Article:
By: Nili Roberts

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Stand Up, Speak Out!

Posted: 8/20/2014

Project AHEAD (Asian Health Education and Development) is an eight-week summer internship at the Charles B. Wang Community Health Center for college students interested in health care. Each year, Project AHEAD interns develop a community health project (CHP) that addresses a health issue in the Asian American community. Project AHEAD 2014 selected bullying, a phenomenon impacting youth across the nation, as its CHP topic. Bullying is an under-recognized problem in the Asian American community. It can lead to serious social and health consequences, including substance abuse, mental health issues, and decreased academic achievement. The purpose of Project AHEAD 2014’s anti-bullying video, “Stand Up, Speak Out,” is to increase awareness and knowledge of bullying and available resources in the community.

By: Project AHEAD

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My Mary Cate

Posted: 8/12/2014

Mary Cate Lynch may only be two years old, but she’s already making a huge impact on the world around her. Born with a rare craniofacial condition called Apert Syndrome, Mary Cate looks different from many other kids. After enduring unkind words directed at Mary Cate at a park, her mom, Kerry, decided she had to do something. Now, Kerry and Mary Cate visit young students in their community to educate them about differences, disabilities, and being kind. Kerry encourages other parents to use Mary Cate’s story to teach their children that disabilities aren’t scary, that differences are ok, and that Mary Cate enjoys the same things they do – coloring, candy, and play time.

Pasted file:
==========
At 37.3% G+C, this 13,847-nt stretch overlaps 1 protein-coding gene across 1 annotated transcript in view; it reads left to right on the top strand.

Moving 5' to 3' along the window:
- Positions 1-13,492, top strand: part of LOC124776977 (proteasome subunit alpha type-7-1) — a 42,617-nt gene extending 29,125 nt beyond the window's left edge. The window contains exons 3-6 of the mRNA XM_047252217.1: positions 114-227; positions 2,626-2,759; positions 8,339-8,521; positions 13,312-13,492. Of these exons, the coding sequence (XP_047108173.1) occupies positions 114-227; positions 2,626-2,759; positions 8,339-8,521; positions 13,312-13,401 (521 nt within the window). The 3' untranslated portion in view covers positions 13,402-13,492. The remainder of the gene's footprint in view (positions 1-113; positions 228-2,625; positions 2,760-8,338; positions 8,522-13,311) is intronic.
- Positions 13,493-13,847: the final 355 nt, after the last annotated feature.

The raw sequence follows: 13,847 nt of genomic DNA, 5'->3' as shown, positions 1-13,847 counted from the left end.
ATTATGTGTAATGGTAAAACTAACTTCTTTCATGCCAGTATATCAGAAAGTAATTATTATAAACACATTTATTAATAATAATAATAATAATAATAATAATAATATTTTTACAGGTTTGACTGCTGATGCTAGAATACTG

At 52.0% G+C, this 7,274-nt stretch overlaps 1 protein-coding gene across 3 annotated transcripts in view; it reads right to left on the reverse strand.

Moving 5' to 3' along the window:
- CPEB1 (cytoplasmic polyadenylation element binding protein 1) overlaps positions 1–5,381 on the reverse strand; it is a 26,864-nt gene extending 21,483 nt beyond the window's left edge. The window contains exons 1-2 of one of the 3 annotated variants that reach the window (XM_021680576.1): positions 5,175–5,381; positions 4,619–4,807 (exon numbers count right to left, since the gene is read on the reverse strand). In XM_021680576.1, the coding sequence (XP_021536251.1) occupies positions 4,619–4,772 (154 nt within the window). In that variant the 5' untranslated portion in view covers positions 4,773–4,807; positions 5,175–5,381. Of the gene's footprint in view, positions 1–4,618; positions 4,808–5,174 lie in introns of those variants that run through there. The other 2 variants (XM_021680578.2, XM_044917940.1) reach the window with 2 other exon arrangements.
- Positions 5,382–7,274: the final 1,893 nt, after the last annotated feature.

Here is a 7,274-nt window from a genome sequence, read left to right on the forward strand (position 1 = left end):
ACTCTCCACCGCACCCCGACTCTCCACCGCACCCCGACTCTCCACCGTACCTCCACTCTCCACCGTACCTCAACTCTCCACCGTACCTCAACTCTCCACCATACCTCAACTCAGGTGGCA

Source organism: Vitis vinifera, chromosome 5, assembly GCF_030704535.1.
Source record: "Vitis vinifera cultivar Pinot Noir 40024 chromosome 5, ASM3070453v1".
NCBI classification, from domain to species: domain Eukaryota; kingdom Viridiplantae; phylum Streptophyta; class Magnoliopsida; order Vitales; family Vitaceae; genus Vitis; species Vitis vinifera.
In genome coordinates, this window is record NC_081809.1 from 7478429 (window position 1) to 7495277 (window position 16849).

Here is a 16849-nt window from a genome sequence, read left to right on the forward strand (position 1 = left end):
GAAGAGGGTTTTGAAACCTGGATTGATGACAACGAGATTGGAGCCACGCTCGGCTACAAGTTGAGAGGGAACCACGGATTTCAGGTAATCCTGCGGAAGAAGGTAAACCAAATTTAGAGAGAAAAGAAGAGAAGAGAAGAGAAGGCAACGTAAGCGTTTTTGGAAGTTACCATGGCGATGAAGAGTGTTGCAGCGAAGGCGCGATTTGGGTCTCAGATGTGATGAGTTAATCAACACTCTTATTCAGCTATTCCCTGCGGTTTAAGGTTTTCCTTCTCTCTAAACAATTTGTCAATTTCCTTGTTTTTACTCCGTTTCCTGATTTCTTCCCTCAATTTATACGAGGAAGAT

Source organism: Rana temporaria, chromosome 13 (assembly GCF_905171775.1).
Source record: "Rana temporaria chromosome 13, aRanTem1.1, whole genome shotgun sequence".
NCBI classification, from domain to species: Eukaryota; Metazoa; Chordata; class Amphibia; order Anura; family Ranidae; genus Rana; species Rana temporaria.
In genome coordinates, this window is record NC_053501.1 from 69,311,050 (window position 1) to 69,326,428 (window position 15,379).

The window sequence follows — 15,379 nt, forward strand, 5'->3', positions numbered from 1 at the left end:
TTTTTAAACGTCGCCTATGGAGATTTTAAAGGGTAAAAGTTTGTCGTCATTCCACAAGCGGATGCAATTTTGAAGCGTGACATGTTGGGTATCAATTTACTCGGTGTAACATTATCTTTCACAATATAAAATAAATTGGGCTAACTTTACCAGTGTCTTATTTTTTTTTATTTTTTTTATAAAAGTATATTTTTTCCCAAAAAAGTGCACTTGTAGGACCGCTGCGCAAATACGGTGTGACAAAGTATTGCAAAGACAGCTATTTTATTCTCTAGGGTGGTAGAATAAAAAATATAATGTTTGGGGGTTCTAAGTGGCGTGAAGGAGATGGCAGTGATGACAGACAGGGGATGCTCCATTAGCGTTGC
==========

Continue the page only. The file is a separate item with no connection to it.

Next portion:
Read more about Mary Cate.

By: Kerry

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From Being Teased To Spreading Kindness

Posted: 7/18/2014